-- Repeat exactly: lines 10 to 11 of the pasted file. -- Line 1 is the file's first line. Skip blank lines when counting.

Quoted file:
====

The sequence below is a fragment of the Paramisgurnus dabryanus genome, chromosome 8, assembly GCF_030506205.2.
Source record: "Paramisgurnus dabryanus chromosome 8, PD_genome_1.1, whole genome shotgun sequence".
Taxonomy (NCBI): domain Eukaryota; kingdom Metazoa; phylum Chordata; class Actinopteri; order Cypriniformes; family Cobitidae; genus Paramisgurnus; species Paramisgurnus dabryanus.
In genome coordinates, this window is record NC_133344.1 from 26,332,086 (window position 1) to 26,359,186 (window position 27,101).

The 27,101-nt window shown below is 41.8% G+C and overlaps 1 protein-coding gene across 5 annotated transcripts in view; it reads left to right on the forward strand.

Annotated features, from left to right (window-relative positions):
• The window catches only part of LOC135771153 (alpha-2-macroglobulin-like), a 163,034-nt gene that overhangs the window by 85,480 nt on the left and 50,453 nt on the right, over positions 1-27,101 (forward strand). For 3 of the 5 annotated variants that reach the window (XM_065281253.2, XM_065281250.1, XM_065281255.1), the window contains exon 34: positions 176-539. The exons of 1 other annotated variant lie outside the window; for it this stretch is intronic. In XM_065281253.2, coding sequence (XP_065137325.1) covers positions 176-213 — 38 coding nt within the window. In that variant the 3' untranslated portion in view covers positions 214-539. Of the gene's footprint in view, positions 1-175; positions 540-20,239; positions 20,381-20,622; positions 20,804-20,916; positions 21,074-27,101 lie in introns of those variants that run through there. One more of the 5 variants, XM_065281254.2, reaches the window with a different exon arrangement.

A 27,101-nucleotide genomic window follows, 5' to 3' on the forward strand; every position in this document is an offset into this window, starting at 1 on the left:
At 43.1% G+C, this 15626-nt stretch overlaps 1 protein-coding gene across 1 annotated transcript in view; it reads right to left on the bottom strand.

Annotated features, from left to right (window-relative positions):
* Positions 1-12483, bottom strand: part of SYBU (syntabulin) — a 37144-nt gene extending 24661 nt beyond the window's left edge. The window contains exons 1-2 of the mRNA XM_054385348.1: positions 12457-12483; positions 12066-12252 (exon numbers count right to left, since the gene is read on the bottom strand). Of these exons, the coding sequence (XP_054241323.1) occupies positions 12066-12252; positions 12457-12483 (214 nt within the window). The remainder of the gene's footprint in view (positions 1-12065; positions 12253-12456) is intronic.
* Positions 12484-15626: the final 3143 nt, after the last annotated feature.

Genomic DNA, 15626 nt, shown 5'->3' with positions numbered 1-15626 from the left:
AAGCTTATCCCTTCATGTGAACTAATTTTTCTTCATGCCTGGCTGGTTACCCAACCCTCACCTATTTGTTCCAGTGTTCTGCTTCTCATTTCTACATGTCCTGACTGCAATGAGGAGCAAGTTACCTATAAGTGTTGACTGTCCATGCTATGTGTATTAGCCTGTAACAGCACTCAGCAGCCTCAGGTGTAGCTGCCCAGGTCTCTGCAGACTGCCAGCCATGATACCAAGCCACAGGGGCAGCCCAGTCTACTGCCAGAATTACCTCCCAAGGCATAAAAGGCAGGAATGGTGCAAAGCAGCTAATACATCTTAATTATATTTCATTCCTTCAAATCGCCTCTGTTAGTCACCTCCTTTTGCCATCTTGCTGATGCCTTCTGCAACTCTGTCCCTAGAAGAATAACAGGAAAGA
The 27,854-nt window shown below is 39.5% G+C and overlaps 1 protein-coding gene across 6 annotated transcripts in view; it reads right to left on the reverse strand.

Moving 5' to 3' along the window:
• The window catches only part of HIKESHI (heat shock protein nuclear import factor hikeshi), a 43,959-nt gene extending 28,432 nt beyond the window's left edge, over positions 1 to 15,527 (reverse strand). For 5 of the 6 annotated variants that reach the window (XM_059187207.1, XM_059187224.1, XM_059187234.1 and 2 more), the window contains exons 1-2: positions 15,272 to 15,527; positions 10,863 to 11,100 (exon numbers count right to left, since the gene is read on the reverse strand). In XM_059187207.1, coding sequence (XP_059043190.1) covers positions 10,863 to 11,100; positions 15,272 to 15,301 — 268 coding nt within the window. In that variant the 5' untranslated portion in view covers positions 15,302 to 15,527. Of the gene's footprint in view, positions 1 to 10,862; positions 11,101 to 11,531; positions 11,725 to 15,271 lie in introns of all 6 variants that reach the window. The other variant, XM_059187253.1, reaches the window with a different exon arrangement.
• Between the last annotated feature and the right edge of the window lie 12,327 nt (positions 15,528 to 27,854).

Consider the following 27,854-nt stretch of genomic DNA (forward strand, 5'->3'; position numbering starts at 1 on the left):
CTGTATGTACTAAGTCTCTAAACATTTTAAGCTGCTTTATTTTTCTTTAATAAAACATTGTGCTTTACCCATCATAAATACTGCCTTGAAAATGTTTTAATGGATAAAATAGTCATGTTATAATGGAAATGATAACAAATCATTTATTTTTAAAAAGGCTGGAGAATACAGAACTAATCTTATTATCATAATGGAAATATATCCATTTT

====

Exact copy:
Annotated features, from left to right (window-relative positions):
* Positions 1-12483, bottom strand: part of SYBU (syntabulin) — a 37144-nt gene extending 24661 nt beyond the window's left edge. The window contains exons 1-2 of the mRNA XM_054385348.1: positions 12457-12483; positions 12066-12252 (exon numbers count right to left, since the gene is read on the bottom strand). Of these exons, the coding sequence (XP_054241323.1) occupies positions 12066-12252; positions 12457-12483 (214 nt within the window). The remainder of the gene's footprint in view (positions 1-12065; positions 12253-12456) is intronic.